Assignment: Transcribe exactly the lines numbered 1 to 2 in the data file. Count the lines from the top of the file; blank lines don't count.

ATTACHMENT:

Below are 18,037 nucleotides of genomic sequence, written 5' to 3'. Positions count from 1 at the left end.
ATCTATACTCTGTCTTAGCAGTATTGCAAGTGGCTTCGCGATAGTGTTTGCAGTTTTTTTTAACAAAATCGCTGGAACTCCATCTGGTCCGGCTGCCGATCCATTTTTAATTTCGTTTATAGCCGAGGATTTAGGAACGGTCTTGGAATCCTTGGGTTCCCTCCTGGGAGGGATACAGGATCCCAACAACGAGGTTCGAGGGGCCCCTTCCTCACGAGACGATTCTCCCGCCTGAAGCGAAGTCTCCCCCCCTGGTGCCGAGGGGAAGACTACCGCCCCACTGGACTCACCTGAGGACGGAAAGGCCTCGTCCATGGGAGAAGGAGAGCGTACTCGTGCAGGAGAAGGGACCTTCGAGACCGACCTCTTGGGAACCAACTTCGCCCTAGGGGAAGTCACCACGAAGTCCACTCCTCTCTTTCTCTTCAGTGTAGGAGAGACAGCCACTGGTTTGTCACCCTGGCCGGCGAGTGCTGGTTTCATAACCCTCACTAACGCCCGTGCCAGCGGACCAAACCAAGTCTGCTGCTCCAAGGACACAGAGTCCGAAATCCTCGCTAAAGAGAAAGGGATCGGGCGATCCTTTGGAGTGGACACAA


Below are 18,037 nucleotides of genomic sequence, written 5' to 3'. Positions count from 1 at the left end.
ATCTATACTCTGTCTTAGCAGTATTGCAAGTGGCTTCGCGATAGTGTTTGCAGTTTTTTTTAACAAAATCGCTGGAACTCCATCTGGTCCGGCTGCCGATCCATTTTTAATTTCGTTTATAGCCGAGGATTTAGGAACGGTCTTGGAATCCTTGGGTTCCCTCCTGGGAGGGATACAGGATCCCAACAACGAGGTTCGAGGGGCCCCTTCCTCACGAGACGATTCTCCCGCCTGAAGCGAAGTCTCCCCCCCTGGTGCCGAGGGGAAGACTACCGCCCCACTGGACTCACCTGAGGACGGAAAGGCCTCGTCCATGGGAGAAGGAGAGCGTACTCGTGCAGGAGAAGGGACCTTCGAGACCGACCTCTTGGGAACCAACTTCGCCCTAGGGGAAGTCACCACGAAGTCCACTCCTCTCTTTCTCTTCAGTGTAGGAGAGACAGCCACTGGTTTGTCACCCTGGCCGGCGAGTGCTGGTTTCATAACCCTCACTAACGCCCGTGCCAGCGGACCAAACCAAGTCTGCTGCTCCAAGGACACAGAGTCCGAAATCCTCGCTAAAGAGAAAGGGATCGGGCGATCCTTTGGAGTGGACACAA